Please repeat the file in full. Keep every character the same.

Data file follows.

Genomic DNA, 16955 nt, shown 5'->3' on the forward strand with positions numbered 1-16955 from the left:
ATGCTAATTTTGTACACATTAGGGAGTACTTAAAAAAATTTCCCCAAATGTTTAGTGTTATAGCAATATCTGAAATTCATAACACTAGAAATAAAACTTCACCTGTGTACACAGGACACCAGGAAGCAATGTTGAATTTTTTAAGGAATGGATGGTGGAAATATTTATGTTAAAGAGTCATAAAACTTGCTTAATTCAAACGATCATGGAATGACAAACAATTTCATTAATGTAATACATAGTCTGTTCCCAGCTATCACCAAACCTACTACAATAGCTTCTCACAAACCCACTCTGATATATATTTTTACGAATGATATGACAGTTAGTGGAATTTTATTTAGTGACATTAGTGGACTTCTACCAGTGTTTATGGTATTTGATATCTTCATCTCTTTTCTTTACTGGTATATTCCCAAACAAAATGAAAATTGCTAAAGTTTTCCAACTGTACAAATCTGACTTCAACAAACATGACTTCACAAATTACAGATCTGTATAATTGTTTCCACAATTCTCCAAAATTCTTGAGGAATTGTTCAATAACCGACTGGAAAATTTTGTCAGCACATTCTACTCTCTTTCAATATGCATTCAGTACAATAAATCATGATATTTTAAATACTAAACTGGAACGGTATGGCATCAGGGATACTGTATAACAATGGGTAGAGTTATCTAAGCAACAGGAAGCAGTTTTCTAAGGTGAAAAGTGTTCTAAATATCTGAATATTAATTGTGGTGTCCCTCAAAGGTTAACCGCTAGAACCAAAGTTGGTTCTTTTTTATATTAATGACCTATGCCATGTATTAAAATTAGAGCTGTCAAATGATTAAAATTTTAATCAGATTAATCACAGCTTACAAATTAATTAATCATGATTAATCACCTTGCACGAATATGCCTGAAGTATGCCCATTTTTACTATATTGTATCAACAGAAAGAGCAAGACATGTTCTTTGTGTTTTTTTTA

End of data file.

Genomic DNA, 16955 nt, shown 5'->3' on the forward strand with positions numbered 1-16955 from the left:
ATGCTAATTTTGTACACATTAGGGAGTACTTAAAAAAATTTCCCCAAATGTTTAGTGTTATAGCAATATCTGAAATTCATAACACTAGAAATAAAACTTCACCTGTGTACACAGGACACCAGGAAGCAATGTTGAATTTTTTAAGGAATGGATGGTGGAAATATTTATGTTAAAGAGTCATAAAACTTGCTTAATTCAAACGATCATGGAATGACAAACAATTTCATTAATGTAATACATAGTCTGTTCCCAGCTATCACCAAACCTACTACAATAGCTTCTCACAAACCCACTCTGATATATATTTTTACGAATGATATGACAGTTAGTGGAATTTTATTTAGTGACATTAGTGGACTTCTACCAGTGTTTATGGTATTTGATATCTTCATCTCTTTTCTTTACTGGTATATTCCCAAACAAAATGAAAATTGCTAAAGTTTTCCAACTGTACAAATCTGACTTCAACAAACATGACTTCACAAATTACAGATCTGTATAATTGTTTCCACAATTCTCCAAAATTCTTGAGGAATTGTTCAATAACCGACTGGAAAATTTTGTCAGCACATTCTACTCTCTTTCAATATGCATTCAGTACAATAAATCATGATATTTTAAATACTAAACTGGAACGGTATGGCATCAGGGATACTGTATAACAATGGGTAGAGTTATCTAAGCAACAGGAAGCAGTTTTCTAAGGTGAAAAGTGTTCTAAATATCTGAATATTAATTGTGGTGTCCCTCAAAGGTTAACCGCTAGAACCAAAGTTGGTTCTTTTTTATATTAATGACCTATGCCATGTATTAAAATTAGAGCTGTCAAATGATTAAAATTTTAATCAGATTAATCACAGCTTACAAATTAATTAATCATGATTAATCACCTTGCACGAATATGCCTGAAGTATGCCCATTTTTACTATATTGTATCAACAGAAAGAGCAAGACATGTTCTTTGTGTTTTTTTTA